Educators 4 Excellence – Minnesota opens doors for teachers across the metro. This teacher-led nonprofit works to ensure educators have a voice in policy decisions at state and local levels, elevating the prestige of the teaching profession and creating better outcomes for students.
“As a teacher at a charter school in Saint Paul, I saw first-hand the systemic inequities that affected many students and I wanted to engage more teachers in conversation about how we advocate on their behalf,” said Madaline Edison, executive director.
Edison started Educators 4 Excellence's Minnesota chapter in 2012. Over the past four years, teachers have engaged in conversations and policy decisions around increasing diversity in teaching, strengthening teaching programs and ending racial disparities in classrooms. Currently, Educators for Excellence – Minnesota is engaged in work around the Every Student Succeeds Act.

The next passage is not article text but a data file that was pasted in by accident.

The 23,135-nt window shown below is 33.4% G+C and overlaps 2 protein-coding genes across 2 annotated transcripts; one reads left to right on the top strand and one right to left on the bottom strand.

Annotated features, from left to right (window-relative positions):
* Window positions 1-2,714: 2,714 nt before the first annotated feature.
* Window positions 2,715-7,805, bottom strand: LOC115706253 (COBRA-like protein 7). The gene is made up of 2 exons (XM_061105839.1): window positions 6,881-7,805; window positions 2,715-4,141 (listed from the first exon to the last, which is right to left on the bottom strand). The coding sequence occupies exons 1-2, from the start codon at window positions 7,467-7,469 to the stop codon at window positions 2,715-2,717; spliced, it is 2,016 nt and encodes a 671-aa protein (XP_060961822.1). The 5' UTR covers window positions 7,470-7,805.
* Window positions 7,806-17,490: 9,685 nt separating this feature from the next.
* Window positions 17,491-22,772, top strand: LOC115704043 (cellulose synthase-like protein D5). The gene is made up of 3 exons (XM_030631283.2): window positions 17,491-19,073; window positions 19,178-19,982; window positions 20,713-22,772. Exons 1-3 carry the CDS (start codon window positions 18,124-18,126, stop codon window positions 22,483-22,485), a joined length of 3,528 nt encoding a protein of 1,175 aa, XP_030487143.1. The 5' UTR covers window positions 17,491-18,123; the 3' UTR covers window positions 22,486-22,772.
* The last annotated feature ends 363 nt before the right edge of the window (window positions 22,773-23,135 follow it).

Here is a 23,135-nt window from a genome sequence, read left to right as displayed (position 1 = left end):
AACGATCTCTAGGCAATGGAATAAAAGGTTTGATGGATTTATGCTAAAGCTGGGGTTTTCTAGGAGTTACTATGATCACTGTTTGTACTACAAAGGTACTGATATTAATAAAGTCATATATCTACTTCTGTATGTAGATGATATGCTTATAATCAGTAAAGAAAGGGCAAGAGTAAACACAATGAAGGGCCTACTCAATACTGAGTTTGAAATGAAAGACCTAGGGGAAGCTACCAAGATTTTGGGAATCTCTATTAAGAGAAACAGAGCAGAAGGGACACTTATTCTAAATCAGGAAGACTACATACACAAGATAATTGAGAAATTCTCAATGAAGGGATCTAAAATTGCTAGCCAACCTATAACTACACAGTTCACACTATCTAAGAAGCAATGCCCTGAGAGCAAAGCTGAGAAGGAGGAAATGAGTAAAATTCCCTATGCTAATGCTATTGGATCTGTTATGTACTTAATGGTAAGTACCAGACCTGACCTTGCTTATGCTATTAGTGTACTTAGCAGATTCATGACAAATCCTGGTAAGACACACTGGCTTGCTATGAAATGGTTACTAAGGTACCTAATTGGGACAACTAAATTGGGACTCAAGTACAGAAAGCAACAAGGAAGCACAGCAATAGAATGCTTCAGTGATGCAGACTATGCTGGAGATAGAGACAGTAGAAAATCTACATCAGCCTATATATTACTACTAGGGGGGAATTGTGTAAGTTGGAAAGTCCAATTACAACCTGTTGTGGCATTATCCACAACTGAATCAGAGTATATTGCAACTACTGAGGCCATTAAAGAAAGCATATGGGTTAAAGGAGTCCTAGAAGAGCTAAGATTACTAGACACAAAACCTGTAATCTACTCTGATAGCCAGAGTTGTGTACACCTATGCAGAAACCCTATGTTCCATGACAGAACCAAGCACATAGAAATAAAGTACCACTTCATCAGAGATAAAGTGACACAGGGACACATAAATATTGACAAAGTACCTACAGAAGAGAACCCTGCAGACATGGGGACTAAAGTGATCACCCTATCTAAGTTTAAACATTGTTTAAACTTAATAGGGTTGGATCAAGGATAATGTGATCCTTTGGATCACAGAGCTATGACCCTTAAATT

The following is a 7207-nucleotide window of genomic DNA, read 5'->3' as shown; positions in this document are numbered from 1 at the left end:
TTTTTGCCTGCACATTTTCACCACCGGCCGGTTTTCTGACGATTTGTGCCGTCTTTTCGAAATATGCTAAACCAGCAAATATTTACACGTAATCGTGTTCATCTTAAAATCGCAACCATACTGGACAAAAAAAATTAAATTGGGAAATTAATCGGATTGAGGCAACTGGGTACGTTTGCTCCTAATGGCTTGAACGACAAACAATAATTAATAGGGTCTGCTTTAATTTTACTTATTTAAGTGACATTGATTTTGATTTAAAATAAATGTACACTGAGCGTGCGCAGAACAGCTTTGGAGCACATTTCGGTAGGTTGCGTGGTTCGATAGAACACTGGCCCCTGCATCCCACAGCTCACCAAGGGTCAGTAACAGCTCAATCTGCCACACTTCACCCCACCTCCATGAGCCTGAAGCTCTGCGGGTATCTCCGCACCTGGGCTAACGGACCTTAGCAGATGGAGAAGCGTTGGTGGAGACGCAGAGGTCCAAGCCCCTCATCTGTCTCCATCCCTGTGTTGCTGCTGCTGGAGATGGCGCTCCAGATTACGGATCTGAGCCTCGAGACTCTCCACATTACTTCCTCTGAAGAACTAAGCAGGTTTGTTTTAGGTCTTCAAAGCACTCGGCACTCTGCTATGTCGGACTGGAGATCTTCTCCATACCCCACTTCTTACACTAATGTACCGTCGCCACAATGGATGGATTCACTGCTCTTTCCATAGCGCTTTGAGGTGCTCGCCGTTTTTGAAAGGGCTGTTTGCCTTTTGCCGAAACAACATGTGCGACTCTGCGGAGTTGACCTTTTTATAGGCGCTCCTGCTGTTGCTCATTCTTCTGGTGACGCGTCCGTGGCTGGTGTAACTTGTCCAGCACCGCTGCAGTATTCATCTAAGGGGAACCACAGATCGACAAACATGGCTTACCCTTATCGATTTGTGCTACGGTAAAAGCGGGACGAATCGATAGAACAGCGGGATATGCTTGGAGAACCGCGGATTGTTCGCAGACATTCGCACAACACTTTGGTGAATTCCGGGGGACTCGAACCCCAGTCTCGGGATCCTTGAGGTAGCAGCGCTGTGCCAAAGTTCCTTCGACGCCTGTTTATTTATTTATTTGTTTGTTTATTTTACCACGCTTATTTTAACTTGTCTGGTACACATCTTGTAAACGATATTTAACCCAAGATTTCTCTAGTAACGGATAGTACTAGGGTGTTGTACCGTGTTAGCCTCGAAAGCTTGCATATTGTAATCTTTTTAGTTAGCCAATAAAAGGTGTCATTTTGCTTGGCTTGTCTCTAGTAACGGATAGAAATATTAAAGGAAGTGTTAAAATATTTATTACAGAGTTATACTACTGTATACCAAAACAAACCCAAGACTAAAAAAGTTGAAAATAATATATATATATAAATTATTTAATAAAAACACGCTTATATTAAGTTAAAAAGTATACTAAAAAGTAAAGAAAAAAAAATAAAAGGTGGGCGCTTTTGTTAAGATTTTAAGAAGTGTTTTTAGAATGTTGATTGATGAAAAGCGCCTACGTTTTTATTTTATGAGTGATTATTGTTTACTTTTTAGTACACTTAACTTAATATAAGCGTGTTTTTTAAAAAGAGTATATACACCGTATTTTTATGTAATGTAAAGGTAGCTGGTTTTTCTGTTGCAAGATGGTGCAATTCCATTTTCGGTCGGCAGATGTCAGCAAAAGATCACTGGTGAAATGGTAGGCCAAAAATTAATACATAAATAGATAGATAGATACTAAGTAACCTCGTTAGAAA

Teachers are not only empowered to take a role in governmental policy discussions, but in creating networks to address issues in their schools. Organization and collaboration among teachers has led to progress on critical topics like the discipline disparity. Realizing that students of color often face more disciplinary action than their peers, teams of teachers came together to implement trauma-informed teaching programs that have seen suspension and exclusionary discipline rates drop.
“It’s so important to make sure our students, particularly students of color and low-income students, have equitable access to great teachers, culturally accurate and responsive curriculum and that their schools have the funding they need to get this in the hands of those who need it most,” said Edison.
The chapter now employs six staff and engages 1,600 teachers across the metro area. Support from F. R. Bigelow Foundation helped Educators 4 Excellence – Minnesota effectively engage teachers in Saint Paul and the East Metro.
“My experience as a teacher often left me feeling left out of decisions; that decisions that affected my classroom were being made without teacher input,” said Edison.
“Now, we are making great progress advocating for students and elevating the teaching profession. When teachers are involved in conversations that impact their classrooms, you see better policies and better implementation from the start. This means greater opportunity for everyone.”